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Ron Gilbert, developer of Thimbleweed Park is switching to Linux

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Ron Gilbert is a name most in the game industry will know from the likes of Thimbleweed Park, and earlier works like The Cave while at Double Fine and they were even the producer on my all-time favourite RTS Total Annihilation. More than that, Gilbert was also the creator of the classic Monkey Island and it appears they're now attempting to switch to Linux.

Terrible Toybox, the actual team behind Thimbleweed Park are working on a new game and game engine too. They released Delores: A Thimbleweed Park Mini-Adventure in May 2020, as a small standalone title that acts as a prototype for their newer game engine. They even put up the source code for the Delores game on GitHub, although it's not under an open source license. It doesn't support Linux yet but that appears to be planned.

So what's the fuss about? They're switching their development flow to Linux and they've started blogging about the adventure too with a first post about their new hardware a few days ago. Seems they've settled on a Dell XPS 13 with Ubuntu Budgie. The question is: why are they doing it? As they said in the post:

My goal is to see how far I can get developing my new game on directly on Linux and not the Mac (I haven't developed on Windows in years). Can I ditch the Mac and go 100% Linux?

For working on the "game", this shouldn't be a problem once the engine runs on Linux. The few custom tools I use (Wimpy, for example) and all built from the same code the engine is, so once it's working under Linux, they should compile as well.

It's quite interesting to see more developers try out Linux, although not too surprising with how Apple is now again moving CPU architecture. Not just that though, as Apple have been getting more hostile for indie developers, with all sorts of extras being needed now and that's on top of the "Apple tax" that forces you onto their hardware. Gilbert mentioned this as well, with Apple being 'more paranoid and authoritarian' as time goes on.

Since their initial blog post it seems it went mostly okay, and they're continuing to learn and find the software they want. Will be fun to see how it all goes. Good luck, we're here if you need us Mr Gilbert and our Forum is always open. We're always happy to help game developers on Linux.

Article taken from GamingOnLinux.com.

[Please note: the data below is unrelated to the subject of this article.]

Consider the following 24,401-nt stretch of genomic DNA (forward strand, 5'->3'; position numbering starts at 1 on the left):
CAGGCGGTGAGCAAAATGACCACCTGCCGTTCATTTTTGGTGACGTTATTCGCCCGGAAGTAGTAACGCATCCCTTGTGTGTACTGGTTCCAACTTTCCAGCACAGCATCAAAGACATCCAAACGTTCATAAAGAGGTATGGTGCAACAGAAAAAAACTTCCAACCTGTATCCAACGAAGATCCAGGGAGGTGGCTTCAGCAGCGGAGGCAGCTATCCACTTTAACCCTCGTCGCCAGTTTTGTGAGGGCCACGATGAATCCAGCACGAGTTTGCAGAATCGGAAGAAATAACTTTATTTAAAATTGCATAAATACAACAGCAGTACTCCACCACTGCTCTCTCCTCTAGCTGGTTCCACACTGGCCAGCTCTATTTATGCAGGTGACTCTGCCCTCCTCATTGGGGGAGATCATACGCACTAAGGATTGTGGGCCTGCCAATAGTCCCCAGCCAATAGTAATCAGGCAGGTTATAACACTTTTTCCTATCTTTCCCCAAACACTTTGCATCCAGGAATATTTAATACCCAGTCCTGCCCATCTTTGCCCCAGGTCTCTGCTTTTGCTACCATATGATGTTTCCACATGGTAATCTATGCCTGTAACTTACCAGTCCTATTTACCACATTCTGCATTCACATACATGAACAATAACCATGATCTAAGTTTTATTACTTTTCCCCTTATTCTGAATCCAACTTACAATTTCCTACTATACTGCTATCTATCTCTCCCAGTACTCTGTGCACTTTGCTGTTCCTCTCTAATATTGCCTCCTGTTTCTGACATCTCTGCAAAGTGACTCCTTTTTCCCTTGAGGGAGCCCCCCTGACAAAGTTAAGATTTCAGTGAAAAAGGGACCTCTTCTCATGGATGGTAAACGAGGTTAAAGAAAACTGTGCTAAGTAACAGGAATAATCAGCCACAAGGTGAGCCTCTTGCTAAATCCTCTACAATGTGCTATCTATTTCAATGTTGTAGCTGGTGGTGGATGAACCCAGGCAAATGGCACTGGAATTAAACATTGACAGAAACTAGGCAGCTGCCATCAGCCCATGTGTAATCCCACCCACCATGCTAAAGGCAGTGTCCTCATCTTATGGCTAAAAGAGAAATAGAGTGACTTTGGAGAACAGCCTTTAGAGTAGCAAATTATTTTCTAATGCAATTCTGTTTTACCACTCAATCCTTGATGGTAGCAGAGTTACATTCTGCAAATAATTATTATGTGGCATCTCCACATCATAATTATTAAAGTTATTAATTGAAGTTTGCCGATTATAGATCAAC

Tags: Game Dev, Misc | Apps: Thimbleweed Park
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50 comments
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ObsidianBlk 27 Jul, 2020
As cool as this news is, my take away is more an interest in what's happening with MacOS development?!

I've been tinkering with getting a (used) Mac recently so that when I make some of my Game Jam games, I can test and release them on Mac... but if Apple is going to have me jumping through hoops just to get a program released on their system, I'm wondering if I should even bother investing.
Linas 27 Jul, 2020
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Quoting: Alm888The fact we are starting to see Mac refugees on Linux means something truly terrible have happened there. Normally that crowd would swear by MacOS.
Quoting: ObsidianBlkAs cool as this news is, my take away is more an interest in what's happening with MacOS development?!
Apple has always been very restrictive. Demanding apps to be signed with certificates that you have to pay for, banning apps from the AppStore if they deem them to be competing with Apples' own products, not allowing other browser engines in iOS, and so on and so forth. Add to that them generally not caring about gaming by having crappy outdated OpenGL drivers, not supporting Vulkan, and instead pushing their proprietary Metal API, then dropping 32-bit support.

Building software in any professional capacity is a pain, because you are not allowed to run macOS on a virtual machine. You instead need Mac hardware to do any sort of continuous integration and automated testing. Except Apple do not make servers, so you have to buy some overpriced desktop machine, or an underpowered Mac mini that you stuff somewhere in the corner of your server room while trying not to trip over it.

And of course don't forget that you will need to equip your developers with MacBooks or iMacs that will set you back thousands of dollars. And they will still need their Windows machines.

With Linux, you just install it and run it.
damarrin 27 Jul, 2020